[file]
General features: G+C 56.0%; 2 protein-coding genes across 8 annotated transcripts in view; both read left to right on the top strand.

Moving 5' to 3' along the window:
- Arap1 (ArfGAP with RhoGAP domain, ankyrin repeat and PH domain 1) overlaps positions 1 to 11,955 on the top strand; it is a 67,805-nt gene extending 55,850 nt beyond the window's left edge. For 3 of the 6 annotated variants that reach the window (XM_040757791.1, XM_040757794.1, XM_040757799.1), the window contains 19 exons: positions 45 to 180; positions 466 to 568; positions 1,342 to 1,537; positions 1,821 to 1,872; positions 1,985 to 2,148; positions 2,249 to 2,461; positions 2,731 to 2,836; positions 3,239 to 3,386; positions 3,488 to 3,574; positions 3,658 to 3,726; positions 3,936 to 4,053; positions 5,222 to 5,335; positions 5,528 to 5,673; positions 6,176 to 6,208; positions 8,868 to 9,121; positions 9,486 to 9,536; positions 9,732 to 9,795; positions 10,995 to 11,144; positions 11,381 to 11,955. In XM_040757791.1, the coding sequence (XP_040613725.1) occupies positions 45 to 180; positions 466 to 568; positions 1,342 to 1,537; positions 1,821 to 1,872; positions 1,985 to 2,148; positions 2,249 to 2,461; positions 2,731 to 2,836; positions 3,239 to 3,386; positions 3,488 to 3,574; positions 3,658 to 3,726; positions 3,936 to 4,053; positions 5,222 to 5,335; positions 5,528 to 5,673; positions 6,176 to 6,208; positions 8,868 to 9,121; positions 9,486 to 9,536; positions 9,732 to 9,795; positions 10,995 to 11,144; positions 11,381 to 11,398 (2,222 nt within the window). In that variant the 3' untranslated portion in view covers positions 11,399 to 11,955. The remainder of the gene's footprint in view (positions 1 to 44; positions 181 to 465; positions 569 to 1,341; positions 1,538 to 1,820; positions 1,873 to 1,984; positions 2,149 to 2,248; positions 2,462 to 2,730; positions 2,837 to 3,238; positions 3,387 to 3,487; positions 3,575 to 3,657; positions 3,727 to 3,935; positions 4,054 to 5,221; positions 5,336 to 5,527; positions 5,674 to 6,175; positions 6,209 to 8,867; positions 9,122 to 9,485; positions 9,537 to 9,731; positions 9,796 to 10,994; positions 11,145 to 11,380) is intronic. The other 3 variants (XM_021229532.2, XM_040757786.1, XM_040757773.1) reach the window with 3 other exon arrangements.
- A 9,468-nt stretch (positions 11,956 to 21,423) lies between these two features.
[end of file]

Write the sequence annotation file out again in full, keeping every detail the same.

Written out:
General features: G+C 56.0%; 2 protein-coding genes across 8 annotated transcripts in view; both read left to right on the top strand.

Moving 5' to 3' along the window:
- Arap1 (ArfGAP with RhoGAP domain, ankyrin repeat and PH domain 1) overlaps positions 1 to 11,955 on the top strand; it is a 67,805-nt gene extending 55,850 nt beyond the window's left edge. For 3 of the 6 annotated variants that reach the window (XM_040757791.1, XM_040757794.1, XM_040757799.1), the window contains 19 exons: positions 45 to 180; positions 466 to 568; positions 1,342 to 1,537; positions 1,821 to 1,872; positions 1,985 to 2,148; positions 2,249 to 2,461; positions 2,731 to 2,836; positions 3,239 to 3,386; positions 3,488 to 3,574; positions 3,658 to 3,726; positions 3,936 to 4,053; positions 5,222 to 5,335; positions 5,528 to 5,673; positions 6,176 to 6,208; positions 8,868 to 9,121; positions 9,486 to 9,536; positions 9,732 to 9,795; positions 10,995 to 11,144; positions 11,381 to 11,955. In XM_040757791.1, the coding sequence (XP_040613725.1) occupies positions 45 to 180; positions 466 to 568; positions 1,342 to 1,537; positions 1,821 to 1,872; positions 1,985 to 2,148; positions 2,249 to 2,461; positions 2,731 to 2,836; positions 3,239 to 3,386; positions 3,488 to 3,574; positions 3,658 to 3,726; positions 3,936 to 4,053; positions 5,222 to 5,335; positions 5,528 to 5,673; positions 6,176 to 6,208; positions 8,868 to 9,121; positions 9,486 to 9,536; positions 9,732 to 9,795; positions 10,995 to 11,144; positions 11,381 to 11,398 (2,222 nt within the window). In that variant the 3' untranslated portion in view covers positions 11,399 to 11,955. The remainder of the gene's footprint in view (positions 1 to 44; positions 181 to 465; positions 569 to 1,341; positions 1,538 to 1,820; positions 1,873 to 1,984; positions 2,149 to 2,248; positions 2,462 to 2,730; positions 2,837 to 3,238; positions 3,387 to 3,487; positions 3,575 to 3,657; positions 3,727 to 3,935; positions 4,054 to 5,221; positions 5,336 to 5,527; positions 5,674 to 6,175; positions 6,209 to 8,867; positions 9,122 to 9,485; positions 9,537 to 9,731; positions 9,796 to 10,994; positions 11,145 to 11,380) is intronic. The other 3 variants (XM_021229532.2, XM_040757786.1, XM_040757773.1) reach the window with 3 other exon arrangements.
- A 9,468-nt stretch (positions 11,956 to 21,423) lies between these two features.